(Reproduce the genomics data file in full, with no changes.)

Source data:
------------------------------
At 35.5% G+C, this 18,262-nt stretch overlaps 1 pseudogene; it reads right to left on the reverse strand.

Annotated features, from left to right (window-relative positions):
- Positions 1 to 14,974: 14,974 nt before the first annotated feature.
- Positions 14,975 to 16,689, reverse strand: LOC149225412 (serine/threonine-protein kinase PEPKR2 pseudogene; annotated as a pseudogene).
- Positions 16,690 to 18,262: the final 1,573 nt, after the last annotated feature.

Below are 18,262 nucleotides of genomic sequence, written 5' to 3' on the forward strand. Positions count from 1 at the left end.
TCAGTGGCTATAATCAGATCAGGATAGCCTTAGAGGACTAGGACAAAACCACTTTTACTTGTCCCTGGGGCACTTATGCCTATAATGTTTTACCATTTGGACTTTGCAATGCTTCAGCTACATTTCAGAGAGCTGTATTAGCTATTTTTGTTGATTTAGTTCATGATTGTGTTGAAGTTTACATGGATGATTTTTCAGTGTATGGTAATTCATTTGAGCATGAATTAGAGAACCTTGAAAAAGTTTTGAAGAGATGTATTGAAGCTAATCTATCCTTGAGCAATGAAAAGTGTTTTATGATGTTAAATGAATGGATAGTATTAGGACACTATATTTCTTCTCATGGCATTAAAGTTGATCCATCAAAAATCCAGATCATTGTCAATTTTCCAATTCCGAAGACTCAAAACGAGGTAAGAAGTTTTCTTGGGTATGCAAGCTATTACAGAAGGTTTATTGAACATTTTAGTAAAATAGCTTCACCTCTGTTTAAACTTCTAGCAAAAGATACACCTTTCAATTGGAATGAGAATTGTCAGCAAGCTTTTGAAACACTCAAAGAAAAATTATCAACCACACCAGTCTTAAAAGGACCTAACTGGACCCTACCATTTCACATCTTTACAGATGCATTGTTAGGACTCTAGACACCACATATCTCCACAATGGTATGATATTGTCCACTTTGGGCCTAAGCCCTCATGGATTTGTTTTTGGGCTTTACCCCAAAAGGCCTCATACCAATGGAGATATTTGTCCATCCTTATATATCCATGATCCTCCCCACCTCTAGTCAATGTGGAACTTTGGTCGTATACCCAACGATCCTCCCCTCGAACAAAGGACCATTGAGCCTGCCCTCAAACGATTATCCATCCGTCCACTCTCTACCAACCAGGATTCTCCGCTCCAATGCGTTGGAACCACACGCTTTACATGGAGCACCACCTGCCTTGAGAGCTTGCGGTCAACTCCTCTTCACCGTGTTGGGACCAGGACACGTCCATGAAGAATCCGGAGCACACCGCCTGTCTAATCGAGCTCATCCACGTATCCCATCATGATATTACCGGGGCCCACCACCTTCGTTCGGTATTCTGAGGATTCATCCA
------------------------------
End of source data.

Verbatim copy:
At 35.5% G+C, this 18,262-nt stretch overlaps 1 pseudogene; it reads right to left on the reverse strand.

Annotated features, from left to right (window-relative positions):
- Positions 1 to 14,974: 14,974 nt before the first annotated feature.
- Positions 14,975 to 16,689, reverse strand: LOC149225412 (serine/threonine-protein kinase PEPKR2 pseudogene; annotated as a pseudogene).
- Positions 16,690 to 18,262: the final 1,573 nt, after the last annotated feature.

Below are 18,262 nucleotides of genomic sequence, written 5' to 3' on the forward strand. Positions count from 1 at the left end.
TCAGTGGCTATAATCAGATCAGGATAGCCTTAGAGGACTAGGACAAAACCACTTTTACTTGTCCCTGGGGCACTTATGCCTATAATGTTTTACCATTTGGACTTTGCAATGCTTCAGCTACATTTCAGAGAGCTGTATTAGCTATTTTTGTTGATTTAGTTCATGATTGTGTTGAAGTTTACATGGATGATTTTTCAGTGTATGGTAATTCATTTGAGCATGAATTAGAGAACCTTGAAAAAGTTTTGAAGAGATGTATTGAAGCTAATCTATCCTTGAGCAATGAAAAGTGTTTTATGATGTTAAATGAATGGATAGTATTAGGACACTATATTTCTTCTCATGGCATTAAAGTTGATCCATCAAAAATCCAGATCATTGTCAATTTTCCAATTCCGAAGACTCAAAACGAGGTAAGAAGTTTTCTTGGGTATGCAAGCTATTACAGAAGGTTTATTGAACATTTTAGTAAAATAGCTTCACCTCTGTTTAAACTTCTAGCAAAAGATACACCTTTCAATTGGAATGAGAATTGTCAGCAAGCTTTTGAAACACTCAAAGAAAAATTATCAACCACACCAGTCTTAAAAGGACCTAACTGGACCCTACCATTTCACATCTTTACAGATGCATTGTTAGGACTCTAGACACCACATATCTCCACAATGGTATGATATTGTCCACTTTGGGCCTAAGCCCTCATGGATTTGTTTTTGGGCTTTACCCCAAAAGGCCTCATACCAATGGAGATATTTGTCCATCCTTATATATCCATGATCCTCCCCACCTCTAGTCAATGTGGAACTTTGGTCGTATACCCAACGATCCTCCCCTCGAACAAAGGACCATTGAGCCTGCCCTCAAACGATTATCCATCCGTCCACTCTCTACCAACCAGGATTCTCCGCTCCAATGCGTTGGAACCACACGCTTTACATGGAGCACCACCTGCCTTGAGAGCTTGCGGTCAACTCCTCTTCACCGTGTTGGGACCAGGACACGTCCATGAAGAATCCGGAGCACACCGCCTGTCTAATCGAGCTCATCCACGTATCCCATCATGATATTACCGGGGCCCACCACCTTCGTTCGGTATTCTGAGGATTCATCCA